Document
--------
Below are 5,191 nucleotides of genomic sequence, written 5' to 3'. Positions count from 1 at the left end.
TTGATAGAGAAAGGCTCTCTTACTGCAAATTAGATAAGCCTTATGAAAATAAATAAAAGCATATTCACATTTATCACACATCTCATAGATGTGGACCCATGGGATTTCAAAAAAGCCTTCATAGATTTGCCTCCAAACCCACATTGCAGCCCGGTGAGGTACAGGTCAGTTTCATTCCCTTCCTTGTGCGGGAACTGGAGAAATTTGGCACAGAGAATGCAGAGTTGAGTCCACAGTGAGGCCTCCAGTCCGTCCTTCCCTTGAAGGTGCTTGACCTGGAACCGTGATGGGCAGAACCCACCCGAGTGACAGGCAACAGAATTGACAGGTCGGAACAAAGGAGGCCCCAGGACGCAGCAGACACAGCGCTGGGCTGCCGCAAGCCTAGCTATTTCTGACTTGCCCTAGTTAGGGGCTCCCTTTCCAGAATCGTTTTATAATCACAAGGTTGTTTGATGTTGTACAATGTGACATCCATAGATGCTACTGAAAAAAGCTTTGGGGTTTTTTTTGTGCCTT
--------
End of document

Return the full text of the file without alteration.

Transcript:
Below are 5,191 nucleotides of genomic sequence, written 5' to 3'. Positions count from 1 at the left end.
TTGATAGAGAAAGGCTCTCTTACTGCAAATTAGATAAGCCTTATGAAAATAAATAAAAGCATATTCACATTTATCACACATCTCATAGATGTGGACCCATGGGATTTCAAAAAAGCCTTCATAGATTTGCCTCCAAACCCACATTGCAGCCCGGTGAGGTACAGGTCAGTTTCATTCCCTTCCTTGTGCGGGAACTGGAGAAATTTGGCACAGAGAATGCAGAGTTGAGTCCACAGTGAGGCCTCCAGTCCGTCCTTCCCTTGAAGGTGCTTGACCTGGAACCGTGATGGGCAGAACCCACCCGAGTGACAGGCAACAGAATTGACAGGTCGGAACAAAGGAGGCCCCAGGACGCAGCAGACACAGCGCTGGGCTGCCGCAAGCCTAGCTATTTCTGACTTGCCCTAGTTAGGGGCTCCCTTTCCAGAATCGTTTTATAATCACAAGGTTGTTTGATGTTGTACAATGTGACATCCATAGATGCTACTGAAAAAAGCTTTGGGGTTTTTTTTGTGCCTT